4 years ago
Admissions Advice

How many extracurriculars should I participate in if I am hoping to get into a top 20 school?

I am currently in




- (I'm also doing Soccer for my school, if that counts...)

And next year I am planning to join


- (maybe) Science Olympiad

Junior/Senior Year I am planning to join


I will probably drop Choir after Sophomore year because I will have all of my art credits.

I want to get into a top 20 school, in a pre-med major. I know that I am more of the "well rounded" student, but I tend to excel in writing/english, as I have already had two pieces published. What should I drop or take up to develop the coveted "spike"? Please help!!


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2 answers

Accepted Answer
4 years ago

The Common App has 10 slots that you can add activities to, so the short answer is 10. Now remember, the word "activity" is used VERY broadly here, so those 10 can include clubs, sports, musical ensembles, internships, summer programs, volunteer work, jobs or employment, etc. Publishing multiple pieces of writing would fit under one of them as well. For most of the students I've worked with, you're way more likely to have to narrow down your overall list to 10 and leave some things out than you are to struggle to reach 10. (And truthfully I would aim for a higher number, as long as you can handle the workload, to give yourself options on what to pick.)

What I would focus on, since you've already reached a pretty significant level of involvement as a freshman, is picking a couple of activities you want to develop further and gaining some leadership experience through them. They don't have to be connected to medicine, but they could be. In any case, colleges like Brown want to see significant involvement and responsibility taken on by the students they admit; they want to know that you're able to handle running an organization, or managing a team of people, or spearheading an initiative or program, because those things tend to translate well as indicators of success down the line.

And since you mentioned the spike—I've said this a lot in answers over the past week (because suddenly everyone is asking about it), but I think the language around it obscures what's really important there. Ivies are looking for students who have demonstrated that they a) have a unique talent or skill that they've worked to hone or b) deeply care about something and have taken steps to put that passion into practice in some way. The "spike" is not about the actual accomplishments that people tend to cite (e.g., you absolutely do not need to have published a full-length book or started a national organization or released a functioning app to get into an Ivy), but more about having a passion that comes through cohesively on your application, and that you've used the resources available to you to pursue—with bonus points if it's interdisciplinary or particularly unique, or connects to your goals for study.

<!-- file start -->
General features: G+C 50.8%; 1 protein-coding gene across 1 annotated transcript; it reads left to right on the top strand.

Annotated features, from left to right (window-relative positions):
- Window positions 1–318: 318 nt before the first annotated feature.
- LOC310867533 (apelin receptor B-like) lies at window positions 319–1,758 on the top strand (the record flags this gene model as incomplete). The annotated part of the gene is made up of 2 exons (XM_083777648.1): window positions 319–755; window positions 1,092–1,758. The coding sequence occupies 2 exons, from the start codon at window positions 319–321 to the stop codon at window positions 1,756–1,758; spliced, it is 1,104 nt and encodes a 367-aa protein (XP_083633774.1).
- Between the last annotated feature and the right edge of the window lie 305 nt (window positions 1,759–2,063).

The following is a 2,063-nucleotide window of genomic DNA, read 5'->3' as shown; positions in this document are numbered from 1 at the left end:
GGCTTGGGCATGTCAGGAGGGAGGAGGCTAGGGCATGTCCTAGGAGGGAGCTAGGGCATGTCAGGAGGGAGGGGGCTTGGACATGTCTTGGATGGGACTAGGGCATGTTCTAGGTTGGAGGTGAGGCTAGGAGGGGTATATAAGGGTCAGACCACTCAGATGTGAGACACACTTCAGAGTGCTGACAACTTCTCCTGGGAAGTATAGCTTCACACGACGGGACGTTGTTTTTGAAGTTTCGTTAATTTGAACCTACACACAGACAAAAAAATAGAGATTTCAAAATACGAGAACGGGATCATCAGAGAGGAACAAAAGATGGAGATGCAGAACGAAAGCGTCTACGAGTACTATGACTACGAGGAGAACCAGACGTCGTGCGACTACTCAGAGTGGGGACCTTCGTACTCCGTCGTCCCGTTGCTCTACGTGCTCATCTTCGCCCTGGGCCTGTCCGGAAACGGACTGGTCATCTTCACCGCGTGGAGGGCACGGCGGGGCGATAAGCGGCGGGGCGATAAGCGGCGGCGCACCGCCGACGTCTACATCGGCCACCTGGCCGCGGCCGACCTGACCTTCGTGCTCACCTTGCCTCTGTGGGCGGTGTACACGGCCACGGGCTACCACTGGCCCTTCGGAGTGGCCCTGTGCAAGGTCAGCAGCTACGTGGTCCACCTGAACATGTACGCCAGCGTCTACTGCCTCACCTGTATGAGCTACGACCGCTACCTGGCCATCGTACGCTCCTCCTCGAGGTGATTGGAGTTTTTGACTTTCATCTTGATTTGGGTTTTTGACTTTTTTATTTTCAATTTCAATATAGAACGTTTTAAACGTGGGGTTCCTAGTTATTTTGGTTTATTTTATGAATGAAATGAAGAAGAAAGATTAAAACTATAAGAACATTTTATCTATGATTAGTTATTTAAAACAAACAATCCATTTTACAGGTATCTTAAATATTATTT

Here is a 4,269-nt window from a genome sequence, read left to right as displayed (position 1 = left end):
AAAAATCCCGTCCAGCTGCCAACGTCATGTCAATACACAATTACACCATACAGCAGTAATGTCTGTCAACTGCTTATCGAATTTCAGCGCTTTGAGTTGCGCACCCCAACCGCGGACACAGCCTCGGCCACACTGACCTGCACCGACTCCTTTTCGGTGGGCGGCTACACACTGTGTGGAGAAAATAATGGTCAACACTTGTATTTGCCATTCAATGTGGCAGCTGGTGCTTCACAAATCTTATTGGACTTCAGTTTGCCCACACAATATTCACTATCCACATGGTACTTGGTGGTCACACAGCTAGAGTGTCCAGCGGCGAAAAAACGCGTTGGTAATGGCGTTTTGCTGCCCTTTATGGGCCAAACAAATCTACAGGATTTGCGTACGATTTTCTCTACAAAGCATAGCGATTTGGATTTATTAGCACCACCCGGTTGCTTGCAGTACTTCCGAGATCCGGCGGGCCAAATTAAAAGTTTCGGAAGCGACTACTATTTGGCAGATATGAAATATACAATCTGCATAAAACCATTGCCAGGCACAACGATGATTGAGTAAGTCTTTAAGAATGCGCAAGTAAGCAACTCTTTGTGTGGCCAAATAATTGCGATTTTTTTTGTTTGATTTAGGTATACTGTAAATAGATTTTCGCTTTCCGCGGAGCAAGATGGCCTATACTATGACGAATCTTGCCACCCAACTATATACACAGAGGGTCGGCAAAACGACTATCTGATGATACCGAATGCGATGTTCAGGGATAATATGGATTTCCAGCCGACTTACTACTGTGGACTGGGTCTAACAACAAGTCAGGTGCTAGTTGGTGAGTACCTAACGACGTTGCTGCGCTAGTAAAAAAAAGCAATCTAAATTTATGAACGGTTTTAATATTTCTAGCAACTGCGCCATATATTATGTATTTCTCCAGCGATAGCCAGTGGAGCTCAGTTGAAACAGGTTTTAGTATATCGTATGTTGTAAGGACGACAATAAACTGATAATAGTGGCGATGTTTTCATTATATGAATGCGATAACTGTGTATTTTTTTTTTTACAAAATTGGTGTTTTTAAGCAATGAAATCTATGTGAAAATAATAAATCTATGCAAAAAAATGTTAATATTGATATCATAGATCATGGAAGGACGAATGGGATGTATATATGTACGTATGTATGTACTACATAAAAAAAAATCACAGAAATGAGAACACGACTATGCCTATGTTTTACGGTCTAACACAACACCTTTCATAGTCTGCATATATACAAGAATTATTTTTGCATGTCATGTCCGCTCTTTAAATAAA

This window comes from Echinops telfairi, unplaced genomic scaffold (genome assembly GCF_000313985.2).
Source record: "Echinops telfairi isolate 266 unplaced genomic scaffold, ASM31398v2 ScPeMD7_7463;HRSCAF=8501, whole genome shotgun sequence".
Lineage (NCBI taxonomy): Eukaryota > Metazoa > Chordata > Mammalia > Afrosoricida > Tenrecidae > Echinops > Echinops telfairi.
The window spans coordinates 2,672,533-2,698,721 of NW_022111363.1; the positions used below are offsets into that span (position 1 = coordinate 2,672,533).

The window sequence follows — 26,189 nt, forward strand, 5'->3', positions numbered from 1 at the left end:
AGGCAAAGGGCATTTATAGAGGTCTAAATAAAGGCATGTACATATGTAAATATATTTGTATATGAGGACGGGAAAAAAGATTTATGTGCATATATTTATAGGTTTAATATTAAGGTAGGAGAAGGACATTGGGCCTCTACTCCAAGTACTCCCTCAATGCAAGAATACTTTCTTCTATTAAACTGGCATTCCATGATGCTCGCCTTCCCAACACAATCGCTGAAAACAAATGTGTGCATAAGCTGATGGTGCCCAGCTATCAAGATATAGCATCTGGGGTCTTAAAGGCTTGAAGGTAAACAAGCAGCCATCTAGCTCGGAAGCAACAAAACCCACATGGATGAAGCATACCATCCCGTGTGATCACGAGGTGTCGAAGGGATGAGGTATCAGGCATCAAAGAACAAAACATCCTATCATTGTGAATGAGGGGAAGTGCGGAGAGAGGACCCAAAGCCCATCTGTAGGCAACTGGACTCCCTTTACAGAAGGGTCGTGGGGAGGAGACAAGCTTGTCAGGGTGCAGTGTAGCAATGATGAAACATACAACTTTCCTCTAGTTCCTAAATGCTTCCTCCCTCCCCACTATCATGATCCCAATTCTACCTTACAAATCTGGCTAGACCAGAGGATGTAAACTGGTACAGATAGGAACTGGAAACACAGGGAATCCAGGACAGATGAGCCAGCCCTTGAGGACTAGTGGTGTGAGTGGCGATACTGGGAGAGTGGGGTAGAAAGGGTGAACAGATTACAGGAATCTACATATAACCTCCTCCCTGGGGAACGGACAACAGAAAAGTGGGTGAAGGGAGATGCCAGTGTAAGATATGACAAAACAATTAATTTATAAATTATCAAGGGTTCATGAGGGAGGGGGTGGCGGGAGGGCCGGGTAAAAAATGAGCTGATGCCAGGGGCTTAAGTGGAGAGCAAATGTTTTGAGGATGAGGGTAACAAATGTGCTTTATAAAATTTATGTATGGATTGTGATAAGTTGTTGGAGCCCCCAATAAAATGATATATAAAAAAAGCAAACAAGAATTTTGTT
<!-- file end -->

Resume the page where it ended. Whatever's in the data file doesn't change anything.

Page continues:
So an interesting question for you might be, how can you combine your skills with writing and English with your interest in studying medicine? Could you start a blog or newsletter that advises people your age on how to deal with medical questions or common medical issues? Could you pursue medicine from a journalistic or reporting angle? (That's particularly relevant right now—there really has never been a better example than the COVID pandemic of how important competent science writing and medical journalism is.). Heck, write a medical thriller novel and then write one of your essays about the experience of drafting it. You have a LOT of options here that would all work well, and would give you an interesting and unique profile from most other students aiming to pursue medicine.

4 years ago

Hi! Those are great extracurriculars, but you should ask yourself: which one's do you loves the most? Which ones do you feel great in? They should not be just for a college because the clear way to show anyone what you really liked to do is first be knowing yourself what you like to do, regardless of what others who got into college with xyz curriculars. Colleges will love someone who is genuine with what they like. So pick the ones you really like and shine through those. If you love all of them, great! If you only really love one, great! As long as you give yourself to the ones you really like, it will explain itself.

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Your chance of acceptance
Duke University
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Your chancing factors
Unweighted GPA: 3.7
SAT: 720 math
| 800 verbal


Low accuracy (4 of 18 factors)

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